Learning to Play the Xylophone




Introduction: Learning to Play the Xylophone

The information needed is basic music theory, but if you have never played a xylophone or the piano before, it would be easy for you to get lost in this intractable. You must first understand that different notes are present for each note on the xylophone, as seen in diagram 2. Also you must know what a C-major scale is. This sequence of notes involves the playing of notes upward or downward on the xylophone until the note is again reached. In order, the C-major scale notes would be: C, D, E, F, G, A, B, C. To complete the C major scale sequence, you must then play the notes backwards, C, B, A, G, F, E, D, C. The other notes are used for other scales, but you will focus on the C-major scale.

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Step 1: Achieving a Relaxed Posture

Before even picking up the mallet, you must consider how to stand, when approaching the instrument. For the best, most consistent sounds, you need to ensure you are relaxed and standing in a balanced position. Your legs are spread shoulder width apart, ensuring that your shoulders aren't hunching over or you chest too far out. Your arms especially are relaxed and are naturally hung by your side. An example of this is seen in diagram 3, where the person is demonstrating ideal standing posture while playing the xylophone. The hard part is ensuring that you maintain this posture throughout the playing of the C-major scale.

Step 2: Holding the Xylophone Mallet

When you grab a hold of your mallets, there is a specific technique that you need to use in order to ensure each note is consistent. This also ensures that your hand looks aesthetically pleasing and feels natural when you play. The first and most important part of holding the mallet involves the fulcrum. As seen in diagram 4, the fulcrum involves the "pinching" of the index finger, and the thumb finger onto the mallet. Make sure you are not squeezing the mallet keeping your hands and wrists relaxed. Once you have ensure this, you wrap the fingers around the mallet, making sure that you do not grip the mallet tightly. Lastly, you turn your hand over, so that the top of your hand is parallel to the ceiling.

Step 3: Moving the Xylophone Mallet

From the correct holding position achieved in the third step, you are ready to learn how the mallet moves. Tilting only from your wrist, and holding onto your fulcrum, you must raise the mallet leading with the ball at the end of the mallet. In diagram 5, it clearly demonstrates where you should "pinch" with your fulcrum and which end of the mallet must move up and down in order to ensure your best sound. Once lifting the mallet, you must let gravity return your mallet downward until it strikes the xylophone. After your mallet hits the xylophone, make sure you return your hand to the upright position, to prepare for your next stroke.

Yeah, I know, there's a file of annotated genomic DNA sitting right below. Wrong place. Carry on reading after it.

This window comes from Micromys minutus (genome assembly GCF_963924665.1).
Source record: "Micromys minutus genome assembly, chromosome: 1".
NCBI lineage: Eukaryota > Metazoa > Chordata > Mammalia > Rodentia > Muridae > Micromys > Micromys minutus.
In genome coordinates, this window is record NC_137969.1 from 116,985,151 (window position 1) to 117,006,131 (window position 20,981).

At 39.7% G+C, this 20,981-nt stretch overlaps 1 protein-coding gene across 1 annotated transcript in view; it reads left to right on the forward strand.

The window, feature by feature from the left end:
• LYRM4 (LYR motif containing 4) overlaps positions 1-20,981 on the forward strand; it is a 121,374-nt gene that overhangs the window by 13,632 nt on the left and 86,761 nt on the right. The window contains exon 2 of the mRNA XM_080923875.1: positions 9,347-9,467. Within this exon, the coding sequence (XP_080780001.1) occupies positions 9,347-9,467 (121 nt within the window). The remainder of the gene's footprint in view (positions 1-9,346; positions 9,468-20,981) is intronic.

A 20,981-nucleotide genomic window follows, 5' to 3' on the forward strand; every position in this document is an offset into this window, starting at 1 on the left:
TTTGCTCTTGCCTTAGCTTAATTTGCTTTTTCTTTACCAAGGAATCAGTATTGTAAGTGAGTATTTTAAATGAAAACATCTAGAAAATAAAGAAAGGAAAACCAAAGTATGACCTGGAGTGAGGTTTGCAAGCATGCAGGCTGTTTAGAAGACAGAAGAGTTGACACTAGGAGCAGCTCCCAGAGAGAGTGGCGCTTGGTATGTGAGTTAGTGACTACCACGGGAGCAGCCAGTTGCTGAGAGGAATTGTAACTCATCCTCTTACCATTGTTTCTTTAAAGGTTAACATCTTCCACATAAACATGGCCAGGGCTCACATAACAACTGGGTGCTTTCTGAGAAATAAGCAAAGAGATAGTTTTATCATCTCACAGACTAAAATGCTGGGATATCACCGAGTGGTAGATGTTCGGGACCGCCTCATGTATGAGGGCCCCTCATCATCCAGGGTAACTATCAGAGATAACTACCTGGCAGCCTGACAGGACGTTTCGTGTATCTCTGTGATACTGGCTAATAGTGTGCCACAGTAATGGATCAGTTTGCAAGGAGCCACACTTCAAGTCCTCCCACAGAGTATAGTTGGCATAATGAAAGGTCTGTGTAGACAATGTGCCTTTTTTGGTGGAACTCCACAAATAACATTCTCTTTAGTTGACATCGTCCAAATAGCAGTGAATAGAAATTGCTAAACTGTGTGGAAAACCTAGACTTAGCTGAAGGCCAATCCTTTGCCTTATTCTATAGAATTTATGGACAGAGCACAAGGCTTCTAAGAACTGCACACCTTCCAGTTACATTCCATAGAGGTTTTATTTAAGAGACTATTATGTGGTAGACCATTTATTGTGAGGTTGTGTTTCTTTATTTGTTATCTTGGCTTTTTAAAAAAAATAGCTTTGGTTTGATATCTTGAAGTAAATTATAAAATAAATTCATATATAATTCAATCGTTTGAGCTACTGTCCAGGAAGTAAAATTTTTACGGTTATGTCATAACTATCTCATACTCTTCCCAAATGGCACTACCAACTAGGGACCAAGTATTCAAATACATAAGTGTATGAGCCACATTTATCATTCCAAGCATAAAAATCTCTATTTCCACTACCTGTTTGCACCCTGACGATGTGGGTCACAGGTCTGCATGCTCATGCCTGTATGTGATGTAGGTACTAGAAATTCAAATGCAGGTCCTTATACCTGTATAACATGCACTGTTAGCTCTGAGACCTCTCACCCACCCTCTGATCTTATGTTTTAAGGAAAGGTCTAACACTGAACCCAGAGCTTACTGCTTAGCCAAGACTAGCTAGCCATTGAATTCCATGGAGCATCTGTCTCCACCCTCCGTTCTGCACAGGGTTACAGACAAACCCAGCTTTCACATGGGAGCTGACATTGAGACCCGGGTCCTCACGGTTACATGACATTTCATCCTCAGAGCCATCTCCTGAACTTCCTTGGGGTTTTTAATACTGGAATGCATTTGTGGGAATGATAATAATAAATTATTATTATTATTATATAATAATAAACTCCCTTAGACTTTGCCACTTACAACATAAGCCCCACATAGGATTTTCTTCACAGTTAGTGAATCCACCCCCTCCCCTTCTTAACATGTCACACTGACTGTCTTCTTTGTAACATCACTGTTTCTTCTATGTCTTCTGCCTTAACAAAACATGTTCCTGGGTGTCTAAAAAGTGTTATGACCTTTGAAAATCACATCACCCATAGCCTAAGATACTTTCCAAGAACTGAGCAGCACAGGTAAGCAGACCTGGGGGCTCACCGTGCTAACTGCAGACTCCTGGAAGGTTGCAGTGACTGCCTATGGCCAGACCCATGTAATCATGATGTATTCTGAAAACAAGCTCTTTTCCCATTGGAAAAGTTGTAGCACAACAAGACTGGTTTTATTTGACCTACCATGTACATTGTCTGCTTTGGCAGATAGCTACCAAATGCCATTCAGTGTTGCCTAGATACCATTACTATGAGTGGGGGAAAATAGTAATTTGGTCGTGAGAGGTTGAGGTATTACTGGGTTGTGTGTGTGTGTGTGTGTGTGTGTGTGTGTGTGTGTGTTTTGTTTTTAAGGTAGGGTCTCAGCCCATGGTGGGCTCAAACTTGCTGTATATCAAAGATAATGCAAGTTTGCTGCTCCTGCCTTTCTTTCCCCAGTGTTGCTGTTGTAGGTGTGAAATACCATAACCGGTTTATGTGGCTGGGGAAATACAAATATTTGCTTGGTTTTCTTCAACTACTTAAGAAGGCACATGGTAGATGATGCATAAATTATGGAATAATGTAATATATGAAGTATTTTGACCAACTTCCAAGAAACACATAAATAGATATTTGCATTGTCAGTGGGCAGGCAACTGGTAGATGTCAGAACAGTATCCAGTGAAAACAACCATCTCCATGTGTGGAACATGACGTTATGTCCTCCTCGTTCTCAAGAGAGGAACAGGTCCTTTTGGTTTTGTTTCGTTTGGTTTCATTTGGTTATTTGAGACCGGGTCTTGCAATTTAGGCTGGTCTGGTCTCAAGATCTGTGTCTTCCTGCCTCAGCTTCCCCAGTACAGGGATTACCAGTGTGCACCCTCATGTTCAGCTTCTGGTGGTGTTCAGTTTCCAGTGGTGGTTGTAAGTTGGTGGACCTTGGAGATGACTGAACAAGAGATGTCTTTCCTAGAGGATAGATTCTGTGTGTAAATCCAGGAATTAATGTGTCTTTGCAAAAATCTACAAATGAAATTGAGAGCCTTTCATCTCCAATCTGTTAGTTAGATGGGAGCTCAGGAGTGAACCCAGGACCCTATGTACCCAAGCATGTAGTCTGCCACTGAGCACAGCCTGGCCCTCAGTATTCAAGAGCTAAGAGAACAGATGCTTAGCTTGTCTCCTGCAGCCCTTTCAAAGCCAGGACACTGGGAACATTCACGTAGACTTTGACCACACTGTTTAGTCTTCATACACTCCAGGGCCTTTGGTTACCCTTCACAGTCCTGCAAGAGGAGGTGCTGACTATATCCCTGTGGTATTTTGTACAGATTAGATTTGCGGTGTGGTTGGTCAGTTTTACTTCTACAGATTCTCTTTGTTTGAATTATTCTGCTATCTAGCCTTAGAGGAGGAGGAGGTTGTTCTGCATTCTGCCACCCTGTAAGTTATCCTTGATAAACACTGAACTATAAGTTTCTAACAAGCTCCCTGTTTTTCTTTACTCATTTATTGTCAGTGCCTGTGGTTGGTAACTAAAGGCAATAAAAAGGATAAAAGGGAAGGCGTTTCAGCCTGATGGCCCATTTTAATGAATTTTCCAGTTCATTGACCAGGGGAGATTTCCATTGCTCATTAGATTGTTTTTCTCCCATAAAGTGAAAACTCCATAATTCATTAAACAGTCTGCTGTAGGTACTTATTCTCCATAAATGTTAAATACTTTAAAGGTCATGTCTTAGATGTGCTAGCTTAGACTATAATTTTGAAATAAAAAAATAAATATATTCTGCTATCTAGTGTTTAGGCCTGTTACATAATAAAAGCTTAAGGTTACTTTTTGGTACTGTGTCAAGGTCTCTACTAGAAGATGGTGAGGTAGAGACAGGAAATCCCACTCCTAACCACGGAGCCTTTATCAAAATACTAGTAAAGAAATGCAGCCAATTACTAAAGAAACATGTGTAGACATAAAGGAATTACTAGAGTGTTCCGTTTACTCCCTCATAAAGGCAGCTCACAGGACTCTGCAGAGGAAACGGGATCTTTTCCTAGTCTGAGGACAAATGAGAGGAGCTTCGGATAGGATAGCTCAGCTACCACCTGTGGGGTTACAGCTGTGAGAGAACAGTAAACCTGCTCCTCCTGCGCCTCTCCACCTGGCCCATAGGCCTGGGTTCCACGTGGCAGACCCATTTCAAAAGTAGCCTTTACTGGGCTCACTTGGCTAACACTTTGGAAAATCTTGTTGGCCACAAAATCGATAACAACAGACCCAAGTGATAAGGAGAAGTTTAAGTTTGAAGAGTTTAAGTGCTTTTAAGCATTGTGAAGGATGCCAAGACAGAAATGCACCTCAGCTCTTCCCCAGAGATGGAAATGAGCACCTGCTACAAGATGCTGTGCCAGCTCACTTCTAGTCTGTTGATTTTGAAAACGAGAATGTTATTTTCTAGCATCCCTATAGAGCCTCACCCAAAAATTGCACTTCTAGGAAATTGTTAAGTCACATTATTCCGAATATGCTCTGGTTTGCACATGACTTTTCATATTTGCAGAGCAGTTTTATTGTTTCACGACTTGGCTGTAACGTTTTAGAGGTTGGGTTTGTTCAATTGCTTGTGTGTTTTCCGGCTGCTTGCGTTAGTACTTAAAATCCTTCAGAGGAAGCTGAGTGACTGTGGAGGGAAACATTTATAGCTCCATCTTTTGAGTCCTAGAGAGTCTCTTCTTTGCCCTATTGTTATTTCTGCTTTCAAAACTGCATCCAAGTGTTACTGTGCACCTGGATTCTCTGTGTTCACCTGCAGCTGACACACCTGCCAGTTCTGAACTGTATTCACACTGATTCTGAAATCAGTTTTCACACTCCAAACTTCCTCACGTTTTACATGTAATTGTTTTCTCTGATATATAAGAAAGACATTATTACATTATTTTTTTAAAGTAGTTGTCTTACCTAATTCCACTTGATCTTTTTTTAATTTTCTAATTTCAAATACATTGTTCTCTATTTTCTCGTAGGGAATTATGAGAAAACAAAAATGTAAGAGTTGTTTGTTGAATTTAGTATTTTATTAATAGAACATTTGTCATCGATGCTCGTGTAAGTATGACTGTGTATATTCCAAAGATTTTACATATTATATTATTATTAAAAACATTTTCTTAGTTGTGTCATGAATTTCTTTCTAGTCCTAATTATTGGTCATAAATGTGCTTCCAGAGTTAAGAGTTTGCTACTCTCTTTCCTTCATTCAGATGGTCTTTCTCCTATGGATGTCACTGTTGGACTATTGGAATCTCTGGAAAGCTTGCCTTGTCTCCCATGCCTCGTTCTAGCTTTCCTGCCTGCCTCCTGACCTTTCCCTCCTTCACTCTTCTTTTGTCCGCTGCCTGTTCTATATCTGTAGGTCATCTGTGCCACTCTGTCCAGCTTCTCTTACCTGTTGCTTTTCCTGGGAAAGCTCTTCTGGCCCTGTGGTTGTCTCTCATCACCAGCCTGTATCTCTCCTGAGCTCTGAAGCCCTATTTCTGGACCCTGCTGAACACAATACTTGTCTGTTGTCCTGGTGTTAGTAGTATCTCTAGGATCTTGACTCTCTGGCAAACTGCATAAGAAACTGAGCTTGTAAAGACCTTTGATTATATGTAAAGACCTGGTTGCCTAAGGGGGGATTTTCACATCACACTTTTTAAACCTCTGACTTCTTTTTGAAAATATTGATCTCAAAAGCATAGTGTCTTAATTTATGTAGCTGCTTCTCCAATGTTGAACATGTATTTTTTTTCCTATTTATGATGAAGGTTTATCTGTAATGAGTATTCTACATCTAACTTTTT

Step 4: Deciding Sticking

When you play a C-major scale, you have to take into account which hand you are gonna use on each note of the scale. Since there are 8 notes in this scale, and were are moving up the xylophone at first (left to right) it would make sense for you to start this scale with your left hand. Then by alternating hands, (left, then right, then left, etc...) you can easily navigate up the xylophone. When descending the xylophone, (right to left) you do the exact opposite, starting with your right hand, so it is easy to move down the xylophone.

Step 5: Apply Skills

Lastly, you must use all of these skills to play the perfect C-major scale. To you, it may seem like an easy task, but if you do not pay attention to each step, it could lead to a bad sound on the xylophone. Remember to keep your posture, maintain your fulcrum, rotate from the wrist, all the while thinking about which hand you will need to use to play the next note. Once you can focus on all of these things while hitting the correct notes on the xylophone, you have correctly executed the C-major scale on a xylophone.

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    3 Discussions


    4 months ago

    This is the only good information I found,so helpful.Thank you for sharing this


    2 years ago

    This is such helpful info! Thank you so much! While I dream of playing xylophone, my current musical instrument is a glockenspiel, the mallet / hand positions are interchangeable, I believe.


    3 years ago

    Very good information. Thanks for sharing this!